Criminology, Law and Society
College of Humanities and Social Sciences

CRIM 490: Special Topics

CRIM 490-006: Firearms Law, Policy & Politics
(Spring 2017)

Krug Hall 242

Section Information for Spring 2017

The goal of the course is to educate students about the issues surrounding gun ownership, gun crime, gun control and other efforts to reduce gun violence in American society. The course will explore the social consequences of gun ownership and examine the extent and effectiveness of society’s efforts to control gun violence. The course will highlight research on these issues and the implications of this research for public policy. In the process, the course will seek to give students more perspective in assessing policy positions in debates related to firearms and to make them better informed as voters and citizens. Key topics to be discussed will include: the 2nd amendment and its interpretation; patterns and trends in gun ownership and gun violence; the social costs and benefits of gun availability; federal and state gun regulations; the operations of illegal gun markets and efforts to disrupt them; efforts to suppress illegal gun use; the effectiveness of gun control and other efforts to prevent gun violence; public opinion of gun control; and political aspects of the policy-making process.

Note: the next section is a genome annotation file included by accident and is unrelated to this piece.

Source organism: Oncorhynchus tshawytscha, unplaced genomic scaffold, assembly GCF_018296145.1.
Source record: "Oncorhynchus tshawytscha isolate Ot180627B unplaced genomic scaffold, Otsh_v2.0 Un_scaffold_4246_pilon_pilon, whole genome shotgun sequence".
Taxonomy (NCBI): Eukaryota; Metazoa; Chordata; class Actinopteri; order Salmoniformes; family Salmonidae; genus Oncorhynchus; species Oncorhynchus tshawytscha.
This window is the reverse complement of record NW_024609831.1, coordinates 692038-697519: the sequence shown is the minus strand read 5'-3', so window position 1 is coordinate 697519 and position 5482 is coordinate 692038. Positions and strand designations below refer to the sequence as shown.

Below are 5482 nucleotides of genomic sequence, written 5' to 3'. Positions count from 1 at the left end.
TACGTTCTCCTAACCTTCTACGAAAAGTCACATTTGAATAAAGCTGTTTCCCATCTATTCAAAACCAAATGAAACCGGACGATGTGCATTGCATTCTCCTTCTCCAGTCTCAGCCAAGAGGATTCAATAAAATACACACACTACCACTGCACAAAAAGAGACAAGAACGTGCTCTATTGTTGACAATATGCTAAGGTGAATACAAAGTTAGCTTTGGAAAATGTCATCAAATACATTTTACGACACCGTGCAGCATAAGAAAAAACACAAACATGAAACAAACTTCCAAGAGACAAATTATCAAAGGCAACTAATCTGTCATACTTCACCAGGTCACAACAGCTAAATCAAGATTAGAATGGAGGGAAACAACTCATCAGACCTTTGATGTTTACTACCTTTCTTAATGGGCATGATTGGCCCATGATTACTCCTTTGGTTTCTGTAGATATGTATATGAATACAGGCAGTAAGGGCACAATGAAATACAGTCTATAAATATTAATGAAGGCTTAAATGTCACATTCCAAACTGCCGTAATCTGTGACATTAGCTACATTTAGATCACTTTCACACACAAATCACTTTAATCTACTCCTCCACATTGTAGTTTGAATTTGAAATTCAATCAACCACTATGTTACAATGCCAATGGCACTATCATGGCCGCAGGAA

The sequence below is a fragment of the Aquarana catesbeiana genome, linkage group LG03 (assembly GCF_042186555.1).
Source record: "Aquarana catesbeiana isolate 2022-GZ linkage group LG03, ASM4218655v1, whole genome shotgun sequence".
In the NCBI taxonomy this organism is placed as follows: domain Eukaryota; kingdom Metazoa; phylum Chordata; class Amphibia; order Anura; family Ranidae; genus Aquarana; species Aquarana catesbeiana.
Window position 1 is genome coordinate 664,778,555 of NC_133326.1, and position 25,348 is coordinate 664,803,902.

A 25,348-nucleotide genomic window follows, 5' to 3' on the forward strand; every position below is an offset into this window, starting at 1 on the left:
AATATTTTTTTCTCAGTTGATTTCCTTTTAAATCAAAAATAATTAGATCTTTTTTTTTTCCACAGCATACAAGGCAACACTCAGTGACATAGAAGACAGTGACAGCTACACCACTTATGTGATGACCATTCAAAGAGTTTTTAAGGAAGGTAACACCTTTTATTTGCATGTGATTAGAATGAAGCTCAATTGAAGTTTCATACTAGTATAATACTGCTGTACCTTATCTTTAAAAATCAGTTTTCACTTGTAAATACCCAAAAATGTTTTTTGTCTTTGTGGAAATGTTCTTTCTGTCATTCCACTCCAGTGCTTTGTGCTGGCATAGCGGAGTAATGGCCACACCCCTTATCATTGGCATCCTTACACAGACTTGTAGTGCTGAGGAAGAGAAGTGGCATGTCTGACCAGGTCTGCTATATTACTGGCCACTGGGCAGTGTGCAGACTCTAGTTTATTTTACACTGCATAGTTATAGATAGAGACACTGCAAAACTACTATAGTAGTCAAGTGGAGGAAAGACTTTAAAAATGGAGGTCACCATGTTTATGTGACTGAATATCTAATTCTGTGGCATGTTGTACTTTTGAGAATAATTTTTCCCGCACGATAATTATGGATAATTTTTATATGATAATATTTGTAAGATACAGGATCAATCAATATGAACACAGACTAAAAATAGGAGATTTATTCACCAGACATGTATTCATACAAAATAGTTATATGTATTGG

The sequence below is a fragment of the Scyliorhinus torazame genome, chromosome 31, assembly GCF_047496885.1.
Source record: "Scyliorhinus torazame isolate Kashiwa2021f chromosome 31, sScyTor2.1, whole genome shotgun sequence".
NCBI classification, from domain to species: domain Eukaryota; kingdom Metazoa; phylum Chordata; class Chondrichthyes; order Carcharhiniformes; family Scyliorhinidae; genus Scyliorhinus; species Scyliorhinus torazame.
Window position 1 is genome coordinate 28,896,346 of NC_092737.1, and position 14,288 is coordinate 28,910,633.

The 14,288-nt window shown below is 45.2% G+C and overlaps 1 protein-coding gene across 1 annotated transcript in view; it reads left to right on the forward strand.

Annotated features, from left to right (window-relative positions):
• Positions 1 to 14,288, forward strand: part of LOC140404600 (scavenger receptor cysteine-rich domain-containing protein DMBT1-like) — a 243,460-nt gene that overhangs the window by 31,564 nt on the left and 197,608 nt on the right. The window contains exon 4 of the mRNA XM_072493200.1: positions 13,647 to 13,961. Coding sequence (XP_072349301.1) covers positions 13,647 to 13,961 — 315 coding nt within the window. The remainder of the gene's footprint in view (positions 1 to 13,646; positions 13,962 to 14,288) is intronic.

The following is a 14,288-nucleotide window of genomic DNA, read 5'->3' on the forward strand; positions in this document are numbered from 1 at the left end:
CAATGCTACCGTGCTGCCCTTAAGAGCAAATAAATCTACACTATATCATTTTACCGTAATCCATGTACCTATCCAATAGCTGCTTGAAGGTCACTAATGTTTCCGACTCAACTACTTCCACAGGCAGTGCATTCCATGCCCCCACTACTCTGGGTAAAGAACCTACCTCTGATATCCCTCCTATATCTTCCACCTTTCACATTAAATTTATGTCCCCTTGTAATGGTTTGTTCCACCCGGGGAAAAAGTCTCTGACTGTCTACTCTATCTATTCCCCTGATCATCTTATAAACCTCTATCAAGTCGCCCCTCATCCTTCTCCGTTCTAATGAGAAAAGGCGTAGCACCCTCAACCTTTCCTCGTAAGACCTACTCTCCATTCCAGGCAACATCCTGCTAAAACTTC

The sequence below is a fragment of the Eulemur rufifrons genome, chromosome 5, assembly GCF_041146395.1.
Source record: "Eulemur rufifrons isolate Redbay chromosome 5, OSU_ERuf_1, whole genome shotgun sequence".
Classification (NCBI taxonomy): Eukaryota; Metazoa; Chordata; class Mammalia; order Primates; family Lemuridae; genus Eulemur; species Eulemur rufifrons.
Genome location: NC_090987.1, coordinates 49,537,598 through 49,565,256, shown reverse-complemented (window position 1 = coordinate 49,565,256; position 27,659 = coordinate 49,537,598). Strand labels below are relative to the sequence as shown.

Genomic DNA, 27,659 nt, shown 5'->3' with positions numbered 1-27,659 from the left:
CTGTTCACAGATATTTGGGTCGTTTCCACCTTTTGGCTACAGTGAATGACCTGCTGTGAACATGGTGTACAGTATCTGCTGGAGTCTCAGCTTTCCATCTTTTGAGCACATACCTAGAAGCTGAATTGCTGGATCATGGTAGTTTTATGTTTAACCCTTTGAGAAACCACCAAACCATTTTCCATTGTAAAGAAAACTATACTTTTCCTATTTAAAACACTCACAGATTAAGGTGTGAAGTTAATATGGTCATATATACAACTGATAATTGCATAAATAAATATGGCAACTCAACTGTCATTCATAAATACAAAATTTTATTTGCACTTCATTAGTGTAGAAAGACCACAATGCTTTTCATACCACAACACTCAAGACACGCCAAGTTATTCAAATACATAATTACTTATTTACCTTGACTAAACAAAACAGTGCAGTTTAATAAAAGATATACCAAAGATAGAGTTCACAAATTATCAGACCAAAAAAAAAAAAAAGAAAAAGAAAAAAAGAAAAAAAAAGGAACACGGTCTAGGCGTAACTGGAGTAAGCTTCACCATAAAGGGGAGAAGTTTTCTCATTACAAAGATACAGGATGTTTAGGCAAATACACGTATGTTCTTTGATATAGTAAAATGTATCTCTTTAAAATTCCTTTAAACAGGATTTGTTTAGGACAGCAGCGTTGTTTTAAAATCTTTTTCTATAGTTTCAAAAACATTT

The course will also explore how law enforcement agencies use statistical data and other investigative and technical tools to respond to gun crime.  We will also examine the history of firearms and the type of firearms in circulation today and how media and special interests groups influence gun control policy and laws.


This topic is approved to apply toward the following concentration(s):

  • Criminal Justice (CJUS)
  • Law and Society (LAWS)

View 8 Other Sections of this Course in this Semester »

Course Information from the University Catalog

Credits: 1-3

Recent developments in the field.

Notes:

Topics vary. May be used to fulfill requirements for different concentrations in the BS in criminology, law, and society depending on the topic. May be repeated for a maximum of 15 credits when topic is different.

The University Catalog is the authoritative source for information on courses. The Schedule of Classes is the authoritative source for information on classes scheduled for this semester. See the Schedule for the most up-to-date information and see Patriot web to register for classes.

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